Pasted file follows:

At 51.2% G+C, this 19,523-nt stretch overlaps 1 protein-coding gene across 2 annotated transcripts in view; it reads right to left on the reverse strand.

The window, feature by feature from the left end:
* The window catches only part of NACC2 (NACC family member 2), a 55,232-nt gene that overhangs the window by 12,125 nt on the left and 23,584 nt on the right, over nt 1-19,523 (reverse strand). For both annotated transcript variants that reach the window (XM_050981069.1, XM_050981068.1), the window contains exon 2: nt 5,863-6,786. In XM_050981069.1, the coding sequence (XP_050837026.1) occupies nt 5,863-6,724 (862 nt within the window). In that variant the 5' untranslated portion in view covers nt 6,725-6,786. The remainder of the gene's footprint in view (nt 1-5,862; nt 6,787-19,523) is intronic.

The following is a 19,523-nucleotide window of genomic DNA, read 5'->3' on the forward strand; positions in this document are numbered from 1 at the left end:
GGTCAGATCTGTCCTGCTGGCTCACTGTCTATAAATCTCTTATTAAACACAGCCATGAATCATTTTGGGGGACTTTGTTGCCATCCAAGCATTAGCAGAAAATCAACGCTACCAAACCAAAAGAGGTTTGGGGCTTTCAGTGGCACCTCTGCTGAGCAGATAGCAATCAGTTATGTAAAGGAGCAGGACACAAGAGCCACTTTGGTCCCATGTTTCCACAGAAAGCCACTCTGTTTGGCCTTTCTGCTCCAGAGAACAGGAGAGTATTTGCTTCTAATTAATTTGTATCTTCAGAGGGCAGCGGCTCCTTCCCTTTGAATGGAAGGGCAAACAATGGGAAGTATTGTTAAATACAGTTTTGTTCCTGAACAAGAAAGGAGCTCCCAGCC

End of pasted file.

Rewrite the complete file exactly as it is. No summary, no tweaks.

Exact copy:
At 51.2% G+C, this 19,523-nt stretch overlaps 1 protein-coding gene across 2 annotated transcripts in view; it reads right to left on the reverse strand.

The window, feature by feature from the left end:
* The window catches only part of NACC2 (NACC family member 2), a 55,232-nt gene that overhangs the window by 12,125 nt on the left and 23,584 nt on the right, over nt 1-19,523 (reverse strand). For both annotated transcript variants that reach the window (XM_050981069.1, XM_050981068.1), the window contains exon 2: nt 5,863-6,786. In XM_050981069.1, the coding sequence (XP_050837026.1) occupies nt 5,863-6,724 (862 nt within the window). In that variant the 5' untranslated portion in view covers nt 6,725-6,786. The remainder of the gene's footprint in view (nt 1-5,862; nt 6,787-19,523) is intronic.

The following is a 19,523-nucleotide window of genomic DNA, read 5'->3' on the forward strand; positions in this document are numbered from 1 at the left end:
GGTCAGATCTGTCCTGCTGGCTCACTGTCTATAAATCTCTTATTAAACACAGCCATGAATCATTTTGGGGGACTTTGTTGCCATCCAAGCATTAGCAGAAAATCAACGCTACCAAACCAAAAGAGGTTTGGGGCTTTCAGTGGCACCTCTGCTGAGCAGATAGCAATCAGTTATGTAAAGGAGCAGGACACAAGAGCCACTTTGGTCCCATGTTTCCACAGAAAGCCACTCTGTTTGGCCTTTCTGCTCCAGAGAACAGGAGAGTATTTGCTTCTAATTAATTTGTATCTTCAGAGGGCAGCGGCTCCTTCCCTTTGAATGGAAGGGCAAACAATGGGAAGTATTGTTAAATACAGTTTTGTTCCTGAACAAGAAAGGAGCTCCCAGCC